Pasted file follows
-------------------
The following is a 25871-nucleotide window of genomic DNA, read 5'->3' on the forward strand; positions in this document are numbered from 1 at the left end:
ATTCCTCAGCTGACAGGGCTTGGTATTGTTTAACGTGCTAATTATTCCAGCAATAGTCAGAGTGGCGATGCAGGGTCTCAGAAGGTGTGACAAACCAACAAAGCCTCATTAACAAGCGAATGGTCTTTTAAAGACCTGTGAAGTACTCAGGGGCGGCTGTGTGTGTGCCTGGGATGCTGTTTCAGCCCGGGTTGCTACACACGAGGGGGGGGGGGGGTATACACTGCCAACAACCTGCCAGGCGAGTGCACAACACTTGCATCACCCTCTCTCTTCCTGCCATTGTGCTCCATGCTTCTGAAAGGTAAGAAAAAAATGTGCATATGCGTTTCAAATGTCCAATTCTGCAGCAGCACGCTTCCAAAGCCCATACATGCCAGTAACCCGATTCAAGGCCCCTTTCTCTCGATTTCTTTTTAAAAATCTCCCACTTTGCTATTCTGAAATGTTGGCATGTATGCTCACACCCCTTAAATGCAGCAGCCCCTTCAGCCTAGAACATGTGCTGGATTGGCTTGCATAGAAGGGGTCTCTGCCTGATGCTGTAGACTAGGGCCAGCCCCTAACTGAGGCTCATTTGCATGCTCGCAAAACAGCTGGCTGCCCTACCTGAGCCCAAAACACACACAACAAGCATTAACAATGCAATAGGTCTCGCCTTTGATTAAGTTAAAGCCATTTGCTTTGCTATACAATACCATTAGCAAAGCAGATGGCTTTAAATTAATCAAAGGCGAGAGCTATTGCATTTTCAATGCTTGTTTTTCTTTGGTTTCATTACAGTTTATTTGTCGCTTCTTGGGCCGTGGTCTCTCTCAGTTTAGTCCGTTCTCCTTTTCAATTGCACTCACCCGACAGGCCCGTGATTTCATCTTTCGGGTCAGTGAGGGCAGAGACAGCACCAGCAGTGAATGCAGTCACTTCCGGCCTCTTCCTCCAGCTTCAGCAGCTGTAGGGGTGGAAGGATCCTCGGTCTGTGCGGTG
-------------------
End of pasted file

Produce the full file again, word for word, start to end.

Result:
The following is a 25871-nucleotide window of genomic DNA, read 5'->3' on the forward strand; positions in this document are numbered from 1 at the left end:
ATTCCTCAGCTGACAGGGCTTGGTATTGTTTAACGTGCTAATTATTCCAGCAATAGTCAGAGTGGCGATGCAGGGTCTCAGAAGGTGTGACAAACCAACAAAGCCTCATTAACAAGCGAATGGTCTTTTAAAGACCTGTGAAGTACTCAGGGGCGGCTGTGTGTGTGCCTGGGATGCTGTTTCAGCCCGGGTTGCTACACACGAGGGGGGGGGGGGGTATACACTGCCAACAACCTGCCAGGCGAGTGCACAACACTTGCATCACCCTCTCTCTTCCTGCCATTGTGCTCCATGCTTCTGAAAGGTAAGAAAAAAATGTGCATATGCGTTTCAAATGTCCAATTCTGCAGCAGCACGCTTCCAAAGCCCATACATGCCAGTAACCCGATTCAAGGCCCCTTTCTCTCGATTTCTTTTTAAAAATCTCCCACTTTGCTATTCTGAAATGTTGGCATGTATGCTCACACCCCTTAAATGCAGCAGCCCCTTCAGCCTAGAACATGTGCTGGATTGGCTTGCATAGAAGGGGTCTCTGCCTGATGCTGTAGACTAGGGCCAGCCCCTAACTGAGGCTCATTTGCATGCTCGCAAAACAGCTGGCTGCCCTACCTGAGCCCAAAACACACACAACAAGCATTAACAATGCAATAGGTCTCGCCTTTGATTAAGTTAAAGCCATTTGCTTTGCTATACAATACCATTAGCAAAGCAGATGGCTTTAAATTAATCAAAGGCGAGAGCTATTGCATTTTCAATGCTTGTTTTTCTTTGGTTTCATTACAGTTTATTTGTCGCTTCTTGGGCCGTGGTCTCTCTCAGTTTAGTCCGTTCTCCTTTTCAATTGCACTCACCCGACAGGCCCGTGATTTCATCTTTCGGGTCAGTGAGGGCAGAGACAGCACCAGCAGTGAATGCAGTCACTTCCGGCCTCTTCCTCCAGCTTCAGCAGCTGTAGGGGTGGAAGGATCCTCGGTCTGTGCGGTG